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decrescent

[dih-kres-uh nt]
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adjective
  1. diminishing; decreasing.
  2. waning, as the moon.
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Origin of decrescent

1600–10; < Latin dēcrēscent- (stem of dēcrēscēns), present participle of dēcrēscere to decrease; see -ent
Related formsde·cres·cence, noun
Dictionary.com Unabridged Based on the Random House Unabridged Dictionary, © Random House, Inc. 2018

Related Words for decrescent

lessening, abating, ebbing, declinatory, decrescent

Examples from the Web for decrescent

Historical Examples of decrescent

  • Ensigned on the top as before all betwixt a decrescent and a star in fess or.

    A Complete Guide to Heraldry

    Arthur Charles Fox-Davies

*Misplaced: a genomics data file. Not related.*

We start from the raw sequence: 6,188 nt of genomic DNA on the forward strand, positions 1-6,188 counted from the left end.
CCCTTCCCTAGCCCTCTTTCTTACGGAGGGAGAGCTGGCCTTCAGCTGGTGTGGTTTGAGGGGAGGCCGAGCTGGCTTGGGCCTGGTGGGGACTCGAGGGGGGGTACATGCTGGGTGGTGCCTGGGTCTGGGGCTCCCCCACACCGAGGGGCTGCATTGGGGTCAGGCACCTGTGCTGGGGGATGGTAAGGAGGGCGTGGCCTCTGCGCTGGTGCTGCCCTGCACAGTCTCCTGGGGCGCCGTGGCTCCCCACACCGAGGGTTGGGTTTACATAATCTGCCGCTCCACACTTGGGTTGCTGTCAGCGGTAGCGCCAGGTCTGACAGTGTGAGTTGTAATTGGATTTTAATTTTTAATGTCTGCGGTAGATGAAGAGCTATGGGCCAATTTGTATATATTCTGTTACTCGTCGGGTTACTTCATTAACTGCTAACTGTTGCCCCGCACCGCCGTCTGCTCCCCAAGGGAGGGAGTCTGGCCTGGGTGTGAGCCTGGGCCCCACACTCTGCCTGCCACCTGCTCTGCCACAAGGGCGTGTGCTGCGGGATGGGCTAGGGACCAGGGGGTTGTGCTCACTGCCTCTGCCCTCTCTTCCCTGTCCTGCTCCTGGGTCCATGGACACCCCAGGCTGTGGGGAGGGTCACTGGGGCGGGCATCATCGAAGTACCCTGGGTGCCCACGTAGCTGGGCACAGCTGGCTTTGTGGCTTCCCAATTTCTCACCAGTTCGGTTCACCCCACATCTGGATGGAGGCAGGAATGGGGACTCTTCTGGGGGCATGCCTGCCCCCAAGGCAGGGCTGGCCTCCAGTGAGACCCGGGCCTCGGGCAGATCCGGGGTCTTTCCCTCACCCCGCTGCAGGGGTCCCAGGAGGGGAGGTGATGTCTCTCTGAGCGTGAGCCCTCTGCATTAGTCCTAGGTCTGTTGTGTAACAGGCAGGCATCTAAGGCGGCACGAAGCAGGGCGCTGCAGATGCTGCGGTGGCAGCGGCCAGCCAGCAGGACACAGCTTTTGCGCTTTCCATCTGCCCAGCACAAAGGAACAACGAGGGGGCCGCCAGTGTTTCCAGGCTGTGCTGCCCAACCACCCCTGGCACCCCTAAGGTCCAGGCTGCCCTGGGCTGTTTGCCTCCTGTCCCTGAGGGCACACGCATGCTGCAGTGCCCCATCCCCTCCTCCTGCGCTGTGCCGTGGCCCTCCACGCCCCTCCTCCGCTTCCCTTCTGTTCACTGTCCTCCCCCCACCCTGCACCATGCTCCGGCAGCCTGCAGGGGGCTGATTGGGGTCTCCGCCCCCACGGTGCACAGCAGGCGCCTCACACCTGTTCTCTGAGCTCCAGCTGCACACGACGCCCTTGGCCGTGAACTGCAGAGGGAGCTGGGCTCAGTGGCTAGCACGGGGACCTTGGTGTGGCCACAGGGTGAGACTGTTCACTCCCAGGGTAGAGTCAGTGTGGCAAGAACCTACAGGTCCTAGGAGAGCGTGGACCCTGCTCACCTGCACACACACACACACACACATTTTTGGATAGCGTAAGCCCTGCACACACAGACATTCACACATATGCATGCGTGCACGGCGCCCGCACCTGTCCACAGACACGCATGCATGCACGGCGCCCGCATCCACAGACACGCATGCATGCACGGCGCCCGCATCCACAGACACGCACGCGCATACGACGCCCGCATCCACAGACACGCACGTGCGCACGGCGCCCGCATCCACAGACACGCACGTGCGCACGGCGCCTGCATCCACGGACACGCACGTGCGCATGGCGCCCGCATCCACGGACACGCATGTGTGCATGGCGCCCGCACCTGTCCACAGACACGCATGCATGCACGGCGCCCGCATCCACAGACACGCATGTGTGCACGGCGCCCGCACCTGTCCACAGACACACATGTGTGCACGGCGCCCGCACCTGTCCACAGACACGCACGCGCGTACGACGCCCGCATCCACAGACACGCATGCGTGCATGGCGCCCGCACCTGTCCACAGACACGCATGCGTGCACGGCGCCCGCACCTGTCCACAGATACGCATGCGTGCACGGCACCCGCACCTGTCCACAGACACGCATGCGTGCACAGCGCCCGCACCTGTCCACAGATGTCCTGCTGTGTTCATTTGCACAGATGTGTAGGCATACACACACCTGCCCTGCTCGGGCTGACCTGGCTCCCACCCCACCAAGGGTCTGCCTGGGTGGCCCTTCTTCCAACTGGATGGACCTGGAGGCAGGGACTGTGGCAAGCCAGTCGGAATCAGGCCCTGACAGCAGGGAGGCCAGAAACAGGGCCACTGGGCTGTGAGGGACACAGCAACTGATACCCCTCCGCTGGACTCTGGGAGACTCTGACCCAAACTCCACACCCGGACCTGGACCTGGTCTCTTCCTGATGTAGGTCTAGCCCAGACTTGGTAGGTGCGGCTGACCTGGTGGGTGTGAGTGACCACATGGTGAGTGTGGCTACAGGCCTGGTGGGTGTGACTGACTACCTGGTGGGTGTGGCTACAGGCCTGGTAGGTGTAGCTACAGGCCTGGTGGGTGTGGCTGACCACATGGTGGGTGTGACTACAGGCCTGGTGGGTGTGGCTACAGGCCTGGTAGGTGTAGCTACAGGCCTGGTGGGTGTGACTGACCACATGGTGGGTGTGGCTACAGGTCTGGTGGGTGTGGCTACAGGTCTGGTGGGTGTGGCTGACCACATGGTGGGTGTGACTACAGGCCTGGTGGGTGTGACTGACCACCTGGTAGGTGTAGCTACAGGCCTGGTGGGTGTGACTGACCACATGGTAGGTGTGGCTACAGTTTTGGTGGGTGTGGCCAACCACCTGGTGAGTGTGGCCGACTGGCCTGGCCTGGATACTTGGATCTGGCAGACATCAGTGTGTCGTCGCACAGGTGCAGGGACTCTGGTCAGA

• The word neap is derived from the Saxon; it signifies low, decrescent, 120 and is used only of the tide.

  • It had now a different sound, as there is a different note in the ascending and decrescent song of the lark.

  • The clock was striking two, as they reached Tom quad, and the decrescent moon to contradict him was already above the roofs.

    Sinister Street, vol. 2

    Compton Mackenzie


British Dictionary definitions for decrescent

decrescent

adjective
  1. (esp of the moon) decreasing; waning
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Derived Formsdecrescence, noun

Word Origin for decrescent

C17: from Latin dēcrescēns growing less; see decrease
Collins English Dictionary - Complete & Unabridged 2012 Digital Edition © William Collins Sons & Co. Ltd. 1979, 1986 © HarperCollins Publishers 1998, 2000, 2003, 2005, 2006, 2007, 2009, 2012